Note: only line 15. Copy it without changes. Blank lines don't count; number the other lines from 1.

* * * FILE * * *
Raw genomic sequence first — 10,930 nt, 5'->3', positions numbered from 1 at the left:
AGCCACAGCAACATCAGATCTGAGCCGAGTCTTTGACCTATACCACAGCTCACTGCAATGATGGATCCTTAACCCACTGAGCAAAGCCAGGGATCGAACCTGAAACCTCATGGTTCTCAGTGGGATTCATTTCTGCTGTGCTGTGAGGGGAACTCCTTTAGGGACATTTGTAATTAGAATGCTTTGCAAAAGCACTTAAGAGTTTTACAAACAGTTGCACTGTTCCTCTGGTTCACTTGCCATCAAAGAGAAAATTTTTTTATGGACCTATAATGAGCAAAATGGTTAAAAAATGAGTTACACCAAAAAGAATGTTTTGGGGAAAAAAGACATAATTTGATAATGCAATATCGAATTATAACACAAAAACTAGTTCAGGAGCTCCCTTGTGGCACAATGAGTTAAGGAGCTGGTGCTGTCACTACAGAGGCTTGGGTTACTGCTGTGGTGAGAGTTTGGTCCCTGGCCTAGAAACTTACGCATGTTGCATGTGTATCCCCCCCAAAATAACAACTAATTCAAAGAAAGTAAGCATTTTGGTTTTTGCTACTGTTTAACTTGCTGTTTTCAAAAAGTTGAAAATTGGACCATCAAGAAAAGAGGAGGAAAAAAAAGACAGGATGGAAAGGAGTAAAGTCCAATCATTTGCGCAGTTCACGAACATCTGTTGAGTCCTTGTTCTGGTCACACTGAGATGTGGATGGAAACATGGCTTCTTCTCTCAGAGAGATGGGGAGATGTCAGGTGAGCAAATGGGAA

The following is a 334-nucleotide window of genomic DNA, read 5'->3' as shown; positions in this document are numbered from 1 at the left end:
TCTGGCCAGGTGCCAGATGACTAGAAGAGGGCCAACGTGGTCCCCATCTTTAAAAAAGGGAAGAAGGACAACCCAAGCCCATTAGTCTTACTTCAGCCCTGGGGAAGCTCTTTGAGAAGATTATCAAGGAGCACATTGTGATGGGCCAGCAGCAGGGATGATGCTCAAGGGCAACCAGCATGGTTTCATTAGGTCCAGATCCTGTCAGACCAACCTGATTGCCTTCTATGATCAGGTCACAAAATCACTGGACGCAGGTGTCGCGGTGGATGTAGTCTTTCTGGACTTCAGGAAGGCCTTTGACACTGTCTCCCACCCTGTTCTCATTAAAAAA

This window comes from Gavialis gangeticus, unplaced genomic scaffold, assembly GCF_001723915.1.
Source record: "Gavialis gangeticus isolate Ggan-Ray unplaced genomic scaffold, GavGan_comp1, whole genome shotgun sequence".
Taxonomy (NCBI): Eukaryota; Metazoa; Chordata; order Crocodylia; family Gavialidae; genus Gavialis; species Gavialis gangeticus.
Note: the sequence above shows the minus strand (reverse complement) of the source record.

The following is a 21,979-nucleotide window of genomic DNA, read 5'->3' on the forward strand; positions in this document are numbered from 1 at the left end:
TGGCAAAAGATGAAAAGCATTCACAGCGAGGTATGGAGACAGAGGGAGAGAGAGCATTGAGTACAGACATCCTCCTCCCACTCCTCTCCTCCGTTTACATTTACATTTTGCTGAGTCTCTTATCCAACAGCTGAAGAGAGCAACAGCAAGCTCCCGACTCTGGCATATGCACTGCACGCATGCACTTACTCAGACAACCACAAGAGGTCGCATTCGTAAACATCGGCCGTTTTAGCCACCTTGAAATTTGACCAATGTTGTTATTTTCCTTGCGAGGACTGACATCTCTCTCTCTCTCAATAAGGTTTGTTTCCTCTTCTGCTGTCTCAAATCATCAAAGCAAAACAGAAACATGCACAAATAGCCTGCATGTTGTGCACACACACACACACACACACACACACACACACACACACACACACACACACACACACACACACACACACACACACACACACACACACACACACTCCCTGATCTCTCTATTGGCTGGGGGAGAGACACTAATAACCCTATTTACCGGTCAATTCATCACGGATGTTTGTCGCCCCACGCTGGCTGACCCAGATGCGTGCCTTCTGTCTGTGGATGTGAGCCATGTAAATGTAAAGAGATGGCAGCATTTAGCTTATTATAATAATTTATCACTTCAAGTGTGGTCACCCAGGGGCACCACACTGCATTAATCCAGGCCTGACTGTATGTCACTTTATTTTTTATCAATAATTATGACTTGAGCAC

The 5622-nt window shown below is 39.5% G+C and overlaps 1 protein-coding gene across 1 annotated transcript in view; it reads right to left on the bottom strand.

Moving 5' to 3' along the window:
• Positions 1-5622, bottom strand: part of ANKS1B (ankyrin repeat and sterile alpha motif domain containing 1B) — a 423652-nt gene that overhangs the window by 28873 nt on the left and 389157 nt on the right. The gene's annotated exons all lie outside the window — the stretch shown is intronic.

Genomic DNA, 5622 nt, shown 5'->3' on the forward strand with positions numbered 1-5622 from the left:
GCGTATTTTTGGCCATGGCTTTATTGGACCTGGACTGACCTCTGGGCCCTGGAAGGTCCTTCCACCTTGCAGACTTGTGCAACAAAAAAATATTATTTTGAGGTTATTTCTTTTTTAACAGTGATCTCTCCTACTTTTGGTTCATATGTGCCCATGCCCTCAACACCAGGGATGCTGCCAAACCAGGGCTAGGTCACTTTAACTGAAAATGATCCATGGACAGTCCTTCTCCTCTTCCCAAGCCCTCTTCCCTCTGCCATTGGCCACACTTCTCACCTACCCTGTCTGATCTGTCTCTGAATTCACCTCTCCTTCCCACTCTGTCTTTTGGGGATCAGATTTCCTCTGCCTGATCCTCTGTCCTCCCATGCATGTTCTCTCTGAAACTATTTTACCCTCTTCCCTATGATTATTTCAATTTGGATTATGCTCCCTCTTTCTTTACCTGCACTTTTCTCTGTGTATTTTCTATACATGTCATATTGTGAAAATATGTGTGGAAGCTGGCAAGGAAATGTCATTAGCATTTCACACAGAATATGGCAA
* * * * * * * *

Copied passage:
GCGTATTTTTGGCCATGGCTTTATTGGACCTGGACTGACCTCTGGGCCCTGGAAGGTCCTTCCACCTTGCAGACTTGTGCAACAAAAAAATATTATTTTGAGGTTATTTCTTTTTTAACAGTGATCTCTCCTACTTTTGGTTCATATGTGCCCATGCCCTCAACACCAGGGATGCTGCCAAACCAGGGCTAGGTCACTTTAACTGAAAATGATCCATGGACAGTCCTTCTCCTCTTCCCAAGCCCTCTTCCCTCTGCCATTGGCCACACTTCTCACCTACCCTGTCTGATCTGTCTCTGAATTCACCTCTCCTTCCCACTCTGTCTTTTGGGGATCAGATTTCCTCTGCCTGATCCTCTGTCCTCCCATGCATGTTCTCTCTGAAACTATTTTACCCTCTTCCCTATGATTATTTCAATTTGGATTATGCTCCCTCTTTCTTTACCTGCACTTTTCTCTGTGTATTTTCTATACATGTCATATTGTGAAAATATGTGTGGAAGCTGGCAAGGAAATGTCATTAGCATTTCACACAGAATATGGCAA